I’m Celiac – How Good Can I Expect to Feel?

Image: Dr. Vikki Petersen
Vikki Petersen, D.C., C.C.N.

Discovering that you have celiac disease, or gluten sensitivity, is often a decade long process (or longer!) that entails many doctors, many drugs to treat symptoms actually being caused by gluten, and a lot of treatments that don’t work.

When you finally find out the ‘real’ answer – gluten – you think all your problems will be solved. And initially, it often seems that they are. But, due to a continued leaky gut, undiagnosed infections, a compromised immune system, cross-reactive foods (those that mimic gluten), poor digestive enzyme levels, probiotic imbalances and/or hormone imbalance, symptoms often return.

If can be quite frustrating to diligently follow a gluten-free diet, only to feel somewhat better. I’ve known many people whom became so discouraged that they began cheating occasionally. They figured that they weren’t feeling great anyway, why try so hard?

As the problems persist, one is easily left with the idea that this mediocre health status is as good as it gets. And too often, doctors concur.

Is it asking too much to handle those lingering symptoms? I don’t think so. We have coined the term “Secondary Effects of Gluten” to address the exact scenario I’ve been discussing. And if you find that this describes you, believe me you are in very good company.

If you’ve heard me speak of the secondary effects of gluten before, believe me it bears repeating. Why? Because this problem of lingering, or returning symptoms, is truly the most common complaint I hear from individuals who have been diagnosed with gluten intolerance. And here at HealthNOW we have people visit us from around the world.

What to do?

  1. Don’t give up. There’s always a reason for underlying symptoms and you just need to find out what it is.
  2. Find a clinician who understands the secondary effects of gluten and has the diagnostic tools to discover what specifically is affecting you.
  3. If you need help, feel free to contact us for a free health analysis. Call 408-733-0400 – we are here to help!

Please share this information with others you know. Whether the friend or family member has been diagnosed with gluten intolerance and continues to suffer symptoms, or their health issues fall within the over 300 that could be associated with celiac disease or gluten sensitivity, let them know about gluten.

While it may seem sometimes that ‘everyone’ now knows about gluten, nothing could be farther from the truth. Those of us who live with gluten intolerance are so well versed in it that it may seem unlikely that ‘everyone’ isn’t aware of the problem. But I promise you that awareness has a long way to go before millions who continue to suffer needlessly get properly diagnosed.

Please join me in helping these children and adults by sharing this information.

And please accept my heartiest wishes for a happy, healthy, gluten-free Holiday and a prosperous New Year!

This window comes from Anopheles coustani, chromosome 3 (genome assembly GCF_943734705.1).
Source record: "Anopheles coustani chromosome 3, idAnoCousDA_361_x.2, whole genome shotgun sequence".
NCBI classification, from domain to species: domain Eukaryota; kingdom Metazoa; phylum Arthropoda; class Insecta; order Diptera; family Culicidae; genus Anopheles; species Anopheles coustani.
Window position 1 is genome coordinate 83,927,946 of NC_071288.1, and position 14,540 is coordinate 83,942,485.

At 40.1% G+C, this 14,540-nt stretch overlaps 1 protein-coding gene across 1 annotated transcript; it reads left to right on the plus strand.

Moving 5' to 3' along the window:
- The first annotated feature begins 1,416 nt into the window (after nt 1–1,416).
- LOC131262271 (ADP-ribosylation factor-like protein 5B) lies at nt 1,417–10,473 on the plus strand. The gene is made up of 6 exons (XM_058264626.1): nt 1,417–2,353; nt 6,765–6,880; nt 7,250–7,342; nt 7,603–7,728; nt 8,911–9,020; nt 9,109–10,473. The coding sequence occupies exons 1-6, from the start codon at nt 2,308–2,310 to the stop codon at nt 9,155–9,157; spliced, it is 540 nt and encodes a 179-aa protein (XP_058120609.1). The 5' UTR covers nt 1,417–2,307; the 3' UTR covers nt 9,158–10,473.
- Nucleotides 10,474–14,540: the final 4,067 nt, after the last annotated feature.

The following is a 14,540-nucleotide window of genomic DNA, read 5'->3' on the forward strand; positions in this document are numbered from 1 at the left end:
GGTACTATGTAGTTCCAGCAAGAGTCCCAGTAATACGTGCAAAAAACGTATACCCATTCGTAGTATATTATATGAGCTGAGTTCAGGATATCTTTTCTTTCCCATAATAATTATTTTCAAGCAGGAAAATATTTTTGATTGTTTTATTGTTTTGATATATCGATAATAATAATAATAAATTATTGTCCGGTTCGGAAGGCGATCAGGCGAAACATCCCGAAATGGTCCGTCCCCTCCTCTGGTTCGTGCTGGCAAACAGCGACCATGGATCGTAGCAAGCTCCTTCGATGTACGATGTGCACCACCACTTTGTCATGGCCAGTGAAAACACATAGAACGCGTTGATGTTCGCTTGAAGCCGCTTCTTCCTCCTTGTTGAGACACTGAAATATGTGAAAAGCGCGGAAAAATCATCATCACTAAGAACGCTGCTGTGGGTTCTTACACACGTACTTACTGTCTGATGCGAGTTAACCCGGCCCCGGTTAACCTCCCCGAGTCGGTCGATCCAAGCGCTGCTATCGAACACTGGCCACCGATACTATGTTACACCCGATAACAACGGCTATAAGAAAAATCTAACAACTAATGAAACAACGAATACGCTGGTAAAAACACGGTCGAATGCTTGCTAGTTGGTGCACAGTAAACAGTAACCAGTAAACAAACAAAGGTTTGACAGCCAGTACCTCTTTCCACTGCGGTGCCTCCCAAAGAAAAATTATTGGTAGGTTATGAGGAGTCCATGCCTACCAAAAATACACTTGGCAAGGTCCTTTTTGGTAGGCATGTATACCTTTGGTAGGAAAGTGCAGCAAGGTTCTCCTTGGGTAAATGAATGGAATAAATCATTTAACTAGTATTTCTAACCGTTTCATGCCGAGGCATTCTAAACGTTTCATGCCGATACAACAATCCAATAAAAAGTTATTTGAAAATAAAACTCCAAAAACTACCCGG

To your good health,

Dr Vikki Petersen, DC, CCN
Founder of HealthNOW Medical Center
Co-author of “The Gluten Effect”

One Reply to “I’m Celiac – How Good Can I Expect to Feel?”

  1. Thank you for your article. I was diagnosed with celiac disease in 2013. For the longest time, I subscribed to the notion that no pain was normal. That there must be an underlying cause for the continued food reactions and lethargia I was feeling. I stopped eating out. I prepared all of my food at home. I threw out all my old cooking and baking supplies that could be contaminated and cleaned my entire kitchen. I went gluten free, then also went without dairy, then grains, then foods high in fodmaps. I did a stint at Mayo clinic and at Barnes Hospital in Saint Louis. The end result? Still unable to eat grains or dairy without pain. Can’t do garlic, onion, or tomato, either, because of severe acid reflux disease. I have been restricting my diet for so long to try and determine an underlying cause for all of this, but the bottom line is: celiac disease hurts. So does IBS. And once you’ve gone for 30 years eating things you shouldn’t, there is a very good chance you still won’t heal to 100 percent. Even with a gut that now appears perfectly normal when I have a colonoscopy and EGD done, I still have pain and lethargia. At some point, you have to forgive yourself for still being in pain, start exercising as a distraction from it, and eat the foods that are only mildly irritating indulgences (high fodmaps, dairy) occasionally so that you can live again. I restricted foods I thought were hurting me to the point where I almost developed an eating disorder. Without good dieticians in the area, it is important to take good care of yourself. It’s great to try new things and to keep a healthy variety of gf foods around. But if you still aren’t feeling better and have truly exhausted all your options, forgive yourself. Maybe one day there will be a better answer discovered for those of us who are diligent about improving our health but still aren’t seeing results. Still hurting? Still trying your best? Maybe you arent doing anything wrong. And you definitely are not alone.

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